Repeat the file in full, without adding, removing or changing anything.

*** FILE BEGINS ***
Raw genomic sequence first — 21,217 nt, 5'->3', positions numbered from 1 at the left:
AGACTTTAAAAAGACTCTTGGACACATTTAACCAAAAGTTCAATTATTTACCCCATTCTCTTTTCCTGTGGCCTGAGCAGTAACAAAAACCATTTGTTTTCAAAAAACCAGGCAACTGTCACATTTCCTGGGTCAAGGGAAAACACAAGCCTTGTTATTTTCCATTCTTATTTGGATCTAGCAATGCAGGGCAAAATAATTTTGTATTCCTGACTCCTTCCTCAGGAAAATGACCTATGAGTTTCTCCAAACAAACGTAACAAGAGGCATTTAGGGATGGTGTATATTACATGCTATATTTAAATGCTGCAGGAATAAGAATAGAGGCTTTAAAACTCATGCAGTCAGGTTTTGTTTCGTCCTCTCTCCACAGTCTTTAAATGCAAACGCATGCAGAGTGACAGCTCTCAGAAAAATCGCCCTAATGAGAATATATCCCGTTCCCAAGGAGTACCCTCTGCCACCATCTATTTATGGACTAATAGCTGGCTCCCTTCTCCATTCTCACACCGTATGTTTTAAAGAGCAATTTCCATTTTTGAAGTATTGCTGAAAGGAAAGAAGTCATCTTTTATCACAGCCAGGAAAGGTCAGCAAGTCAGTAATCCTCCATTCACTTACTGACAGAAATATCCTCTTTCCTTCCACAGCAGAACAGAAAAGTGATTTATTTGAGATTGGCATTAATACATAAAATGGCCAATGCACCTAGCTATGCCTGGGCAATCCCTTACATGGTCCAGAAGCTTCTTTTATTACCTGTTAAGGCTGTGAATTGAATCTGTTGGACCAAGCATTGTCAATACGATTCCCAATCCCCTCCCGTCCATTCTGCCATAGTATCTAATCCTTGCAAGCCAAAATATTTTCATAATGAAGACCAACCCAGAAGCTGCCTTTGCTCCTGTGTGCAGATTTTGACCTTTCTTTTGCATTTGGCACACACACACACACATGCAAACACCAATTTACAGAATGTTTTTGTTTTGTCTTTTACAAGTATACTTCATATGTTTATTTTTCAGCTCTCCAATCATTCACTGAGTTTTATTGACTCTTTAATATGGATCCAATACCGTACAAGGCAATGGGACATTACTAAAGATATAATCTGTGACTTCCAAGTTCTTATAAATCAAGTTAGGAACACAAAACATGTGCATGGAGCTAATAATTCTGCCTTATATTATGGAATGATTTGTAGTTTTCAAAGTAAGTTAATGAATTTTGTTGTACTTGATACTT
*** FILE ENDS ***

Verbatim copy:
Raw genomic sequence first — 21,217 nt, 5'->3', positions numbered from 1 at the left:
AGACTTTAAAAAGACTCTTGGACACATTTAACCAAAAGTTCAATTATTTACCCCATTCTCTTTTCCTGTGGCCTGAGCAGTAACAAAAACCATTTGTTTTCAAAAAACCAGGCAACTGTCACATTTCCTGGGTCAAGGGAAAACACAAGCCTTGTTATTTTCCATTCTTATTTGGATCTAGCAATGCAGGGCAAAATAATTTTGTATTCCTGACTCCTTCCTCAGGAAAATGACCTATGAGTTTCTCCAAACAAACGTAACAAGAGGCATTTAGGGATGGTGTATATTACATGCTATATTTAAATGCTGCAGGAATAAGAATAGAGGCTTTAAAACTCATGCAGTCAGGTTTTGTTTCGTCCTCTCTCCACAGTCTTTAAATGCAAACGCATGCAGAGTGACAGCTCTCAGAAAAATCGCCCTAATGAGAATATATCCCGTTCCCAAGGAGTACCCTCTGCCACCATCTATTTATGGACTAATAGCTGGCTCCCTTCTCCATTCTCACACCGTATGTTTTAAAGAGCAATTTCCATTTTTGAAGTATTGCTGAAAGGAAAGAAGTCATCTTTTATCACAGCCAGGAAAGGTCAGCAAGTCAGTAATCCTCCATTCACTTACTGACAGAAATATCCTCTTTCCTTCCACAGCAGAACAGAAAAGTGATTTATTTGAGATTGGCATTAATACATAAAATGGCCAATGCACCTAGCTATGCCTGGGCAATCCCTTACATGGTCCAGAAGCTTCTTTTATTACCTGTTAAGGCTGTGAATTGAATCTGTTGGACCAAGCATTGTCAATACGATTCCCAATCCCCTCCCGTCCATTCTGCCATAGTATCTAATCCTTGCAAGCCAAAATATTTTCATAATGAAGACCAACCCAGAAGCTGCCTTTGCTCCTGTGTGCAGATTTTGACCTTTCTTTTGCATTTGGCACACACACACACACATGCAAACACCAATTTACAGAATGTTTTTGTTTTGTCTTTTACAAGTATACTTCATATGTTTATTTTTCAGCTCTCCAATCATTCACTGAGTTTTATTGACTCTTTAATATGGATCCAATACCGTACAAGGCAATGGGACATTACTAAAGATATAATCTGTGACTTCCAAGTTCTTATAAATCAAGTTAGGAACACAAAACATGTGCATGGAGCTAATAATTCTGCCTTATATTATGGAATGATTTGTAGTTTTCAAAGTAAGTTAATGAATTTTGTTGTACTTGATACTT